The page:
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Love/Relationship Columnist Author: Mary Jo Rapini, MEd, LPC - Love/Relationship Columnist - Last Updated: Sep 7, 2017 - 10:06:33 PM

5 Reasons Your Relationship Needs a Vacation

By Mary Jo Rapini, MEd, LPC - Love/Relationship Columnist -
Jul 21, 2014 - 12:03:00 AM

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( - The economy and the rise in technology are forcing all of us to work more at home, take on more tasks while we're at work, and basically to never shut off. The inability to unplug when you go home and focus on your family, friends and other interests that make life interesting is putting additional stress on couples and families. This is one reason vacations are being promoted in relationship therapy. Couples are becoming passing ships in the night, and when asked to list five things they love about each other, many stammer to come up with three. When you forget why you're married, and you feel distant from your partner, stress increases and tension intensifies in your relationship.

Social scientists have known for a long time the importance of taking a vacation, the physical and psychological benefits, including reducing stress and promoting overall well being and happiness. In addition to the individual benefits are the joint benefits of a couple spending quality times away, and the impact that it has on enriching the couple's marriage. It isn't easy breaking out of a routine and leaving the kids, your elderly parents, demanding jobs or the numerous other obligations you have, but a vacation can improve not only your marriage, it can improve your parenting, your ability to be a caretaker and your productivity at work and home. Marital research supports the fact that happy couples do things differently than unhappy couples, and topping the list of things they do is take time for themselves by getting away from it all with a couple's vacation.

Below are five reasons it's important for you to take a vacation alone with your partner at least once a year. Make it a ritual. Something you both can count on and anticipate.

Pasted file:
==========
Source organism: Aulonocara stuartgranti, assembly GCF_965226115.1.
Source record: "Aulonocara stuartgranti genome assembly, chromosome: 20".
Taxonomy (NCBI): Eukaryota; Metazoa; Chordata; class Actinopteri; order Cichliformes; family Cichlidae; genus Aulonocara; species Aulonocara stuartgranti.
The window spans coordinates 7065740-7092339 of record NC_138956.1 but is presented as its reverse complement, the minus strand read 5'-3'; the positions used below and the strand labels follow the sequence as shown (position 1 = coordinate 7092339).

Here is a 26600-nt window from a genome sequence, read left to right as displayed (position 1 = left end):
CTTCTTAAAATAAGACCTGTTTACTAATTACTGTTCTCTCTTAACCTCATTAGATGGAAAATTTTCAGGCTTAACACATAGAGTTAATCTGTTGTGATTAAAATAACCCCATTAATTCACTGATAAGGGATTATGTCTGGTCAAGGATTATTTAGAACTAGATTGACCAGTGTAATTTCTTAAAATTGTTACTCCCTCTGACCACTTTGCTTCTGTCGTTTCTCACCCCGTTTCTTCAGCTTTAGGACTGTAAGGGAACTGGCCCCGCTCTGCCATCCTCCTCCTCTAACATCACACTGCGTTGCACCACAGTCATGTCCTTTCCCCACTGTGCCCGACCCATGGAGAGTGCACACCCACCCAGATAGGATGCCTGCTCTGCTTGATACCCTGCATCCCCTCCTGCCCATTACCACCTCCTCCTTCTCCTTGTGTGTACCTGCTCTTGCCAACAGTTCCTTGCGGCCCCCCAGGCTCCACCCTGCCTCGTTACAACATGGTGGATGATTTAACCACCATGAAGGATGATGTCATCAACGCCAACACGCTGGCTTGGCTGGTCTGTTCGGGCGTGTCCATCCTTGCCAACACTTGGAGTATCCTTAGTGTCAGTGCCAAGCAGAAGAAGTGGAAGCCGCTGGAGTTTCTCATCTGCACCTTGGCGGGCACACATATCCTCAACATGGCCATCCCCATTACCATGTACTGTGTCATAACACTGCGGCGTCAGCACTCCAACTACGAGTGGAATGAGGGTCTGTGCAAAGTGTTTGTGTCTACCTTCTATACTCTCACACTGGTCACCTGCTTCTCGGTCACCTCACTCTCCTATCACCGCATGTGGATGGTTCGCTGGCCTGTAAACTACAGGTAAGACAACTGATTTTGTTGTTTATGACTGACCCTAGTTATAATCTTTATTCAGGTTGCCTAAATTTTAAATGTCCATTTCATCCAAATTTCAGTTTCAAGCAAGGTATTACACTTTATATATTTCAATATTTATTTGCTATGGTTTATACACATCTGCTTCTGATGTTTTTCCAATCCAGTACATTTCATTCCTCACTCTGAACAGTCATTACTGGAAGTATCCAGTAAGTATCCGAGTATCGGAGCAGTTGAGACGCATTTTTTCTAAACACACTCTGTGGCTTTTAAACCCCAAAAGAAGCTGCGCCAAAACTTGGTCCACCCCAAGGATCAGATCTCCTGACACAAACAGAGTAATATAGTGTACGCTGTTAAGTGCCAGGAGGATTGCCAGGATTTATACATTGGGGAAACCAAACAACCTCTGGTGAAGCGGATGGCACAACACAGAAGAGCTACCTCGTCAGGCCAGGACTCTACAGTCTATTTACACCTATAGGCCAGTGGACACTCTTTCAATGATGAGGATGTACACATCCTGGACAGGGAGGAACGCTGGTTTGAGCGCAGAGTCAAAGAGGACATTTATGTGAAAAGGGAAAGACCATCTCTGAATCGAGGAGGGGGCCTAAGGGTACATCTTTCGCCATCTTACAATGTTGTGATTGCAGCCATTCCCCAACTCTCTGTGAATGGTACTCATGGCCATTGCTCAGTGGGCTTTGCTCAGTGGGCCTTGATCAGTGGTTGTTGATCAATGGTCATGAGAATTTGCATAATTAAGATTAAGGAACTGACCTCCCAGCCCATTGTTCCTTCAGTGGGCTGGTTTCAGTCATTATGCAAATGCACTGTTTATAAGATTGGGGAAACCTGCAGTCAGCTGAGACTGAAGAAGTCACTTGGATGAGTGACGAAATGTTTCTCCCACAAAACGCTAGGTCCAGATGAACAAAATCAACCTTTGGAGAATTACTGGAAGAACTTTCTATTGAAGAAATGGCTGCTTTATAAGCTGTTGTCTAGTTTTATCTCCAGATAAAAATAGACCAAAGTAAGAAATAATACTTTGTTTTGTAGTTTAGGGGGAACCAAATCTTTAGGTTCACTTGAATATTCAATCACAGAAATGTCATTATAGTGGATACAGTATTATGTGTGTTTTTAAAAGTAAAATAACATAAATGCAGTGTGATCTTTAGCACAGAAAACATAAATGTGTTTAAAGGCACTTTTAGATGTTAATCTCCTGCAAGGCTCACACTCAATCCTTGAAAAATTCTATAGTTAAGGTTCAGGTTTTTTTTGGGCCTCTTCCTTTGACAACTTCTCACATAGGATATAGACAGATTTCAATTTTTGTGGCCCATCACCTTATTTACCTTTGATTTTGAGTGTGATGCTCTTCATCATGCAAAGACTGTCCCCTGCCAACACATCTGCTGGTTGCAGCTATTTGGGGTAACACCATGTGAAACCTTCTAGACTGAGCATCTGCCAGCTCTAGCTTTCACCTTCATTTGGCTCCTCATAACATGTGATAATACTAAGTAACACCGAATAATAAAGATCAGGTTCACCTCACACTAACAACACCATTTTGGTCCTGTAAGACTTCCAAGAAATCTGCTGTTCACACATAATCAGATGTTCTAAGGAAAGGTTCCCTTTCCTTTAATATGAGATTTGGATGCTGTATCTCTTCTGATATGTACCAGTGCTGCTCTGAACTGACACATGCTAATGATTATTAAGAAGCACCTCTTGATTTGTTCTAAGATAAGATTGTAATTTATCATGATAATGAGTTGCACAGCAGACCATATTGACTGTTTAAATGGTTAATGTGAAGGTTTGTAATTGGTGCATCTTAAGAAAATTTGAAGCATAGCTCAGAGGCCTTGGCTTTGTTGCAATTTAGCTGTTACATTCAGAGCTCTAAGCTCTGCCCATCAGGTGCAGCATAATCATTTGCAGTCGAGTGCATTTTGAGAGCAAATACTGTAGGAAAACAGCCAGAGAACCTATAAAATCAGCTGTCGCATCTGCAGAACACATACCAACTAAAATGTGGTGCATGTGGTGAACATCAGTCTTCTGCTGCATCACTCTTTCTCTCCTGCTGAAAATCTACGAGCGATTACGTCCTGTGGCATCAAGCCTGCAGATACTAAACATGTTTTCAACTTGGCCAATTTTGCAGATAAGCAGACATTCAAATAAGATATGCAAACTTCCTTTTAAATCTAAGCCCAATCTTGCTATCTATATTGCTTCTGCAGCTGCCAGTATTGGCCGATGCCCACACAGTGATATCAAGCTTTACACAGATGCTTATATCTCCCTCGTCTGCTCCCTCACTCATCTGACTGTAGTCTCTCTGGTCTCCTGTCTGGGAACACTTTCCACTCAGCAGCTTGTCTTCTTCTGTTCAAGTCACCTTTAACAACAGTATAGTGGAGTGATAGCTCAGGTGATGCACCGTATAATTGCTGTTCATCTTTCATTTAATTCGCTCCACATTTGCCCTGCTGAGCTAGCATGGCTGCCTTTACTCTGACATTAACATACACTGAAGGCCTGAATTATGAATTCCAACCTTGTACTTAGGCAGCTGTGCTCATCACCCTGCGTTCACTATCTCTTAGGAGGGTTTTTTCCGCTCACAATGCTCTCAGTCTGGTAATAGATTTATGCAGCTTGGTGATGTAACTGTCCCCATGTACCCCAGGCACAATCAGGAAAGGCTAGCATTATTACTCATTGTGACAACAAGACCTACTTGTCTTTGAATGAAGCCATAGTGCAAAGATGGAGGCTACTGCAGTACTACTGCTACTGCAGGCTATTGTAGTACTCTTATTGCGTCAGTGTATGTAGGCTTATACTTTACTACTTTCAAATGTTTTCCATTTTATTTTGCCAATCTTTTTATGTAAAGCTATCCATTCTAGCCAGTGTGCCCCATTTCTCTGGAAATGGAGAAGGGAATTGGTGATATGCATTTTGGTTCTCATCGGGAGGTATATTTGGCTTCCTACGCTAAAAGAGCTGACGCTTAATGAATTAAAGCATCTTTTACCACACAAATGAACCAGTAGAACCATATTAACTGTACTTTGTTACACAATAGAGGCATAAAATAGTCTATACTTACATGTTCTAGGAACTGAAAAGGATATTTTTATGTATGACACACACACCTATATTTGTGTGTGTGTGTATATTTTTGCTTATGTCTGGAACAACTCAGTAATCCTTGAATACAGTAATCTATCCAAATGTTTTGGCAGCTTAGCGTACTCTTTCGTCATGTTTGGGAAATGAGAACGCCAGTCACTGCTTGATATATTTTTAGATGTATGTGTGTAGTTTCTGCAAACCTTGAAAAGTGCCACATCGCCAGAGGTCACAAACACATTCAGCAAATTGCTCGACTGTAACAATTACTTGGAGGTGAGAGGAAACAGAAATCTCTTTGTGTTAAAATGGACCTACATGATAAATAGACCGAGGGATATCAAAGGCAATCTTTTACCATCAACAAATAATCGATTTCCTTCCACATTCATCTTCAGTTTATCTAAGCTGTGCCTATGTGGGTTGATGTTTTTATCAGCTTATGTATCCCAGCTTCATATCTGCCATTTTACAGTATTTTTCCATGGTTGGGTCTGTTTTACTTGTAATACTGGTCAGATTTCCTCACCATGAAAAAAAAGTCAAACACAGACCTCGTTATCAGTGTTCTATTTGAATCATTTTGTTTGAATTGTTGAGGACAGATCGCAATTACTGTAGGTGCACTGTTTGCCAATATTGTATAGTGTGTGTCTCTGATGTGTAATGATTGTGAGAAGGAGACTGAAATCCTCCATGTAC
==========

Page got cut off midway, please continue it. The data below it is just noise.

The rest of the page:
1.      A couple's vacation allows you to spend quality time together so you can reset your priorities and focus on what really matters; your relationship.

2.      A vacation helps you slow down, unplug, and get to know each other again in a stress-free atmosphere. When people are stressed they are terse, short, unloving, and anxious. When you vacation you are taken to another "zone" of relaxation.

3.      On vacation, intimacy and sex flow freer. When you aren't stressed with caretaking, kids or work, you get to talk and re-connect again. Many couples report feeling like they did when they were dating, and this connection continues after the vacation is gone.

4.      A vacation shows you a different side of your partner. Trying novel things together allows you to fall in love with this person all over again. You become friends again, and uncover reasons you fell in love.

5.      A couple's vacation without the kids is the best way to send an important message to your kids. It tells your kids that your marriage matters. It shows your kids that mom and dad value and love each other, which makes kids feel more secure and cared for. Many times kids enjoy the time away from mom and dad as well, and it helps them gain independence.

Facebook, Twitter, Instagram and texting are excellent ways to communicate, but not during your couple's vacation. Leave all of that behind. Have an emergency number for the kids, your parents or whoever else is responsible for your family behind, but limit calls from work or business partners. A couple's vacation is a wonderful relationship intervention able to rebuild trust, commitment and connection. Take one for your partner, take one for your kids, and take one for yourself. -Mary Jo Rapini

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Mind, Body, Soul with Mary Jo happens every Monday and Thursday morning 9 A.M. CST on Fox 26 Morning News.


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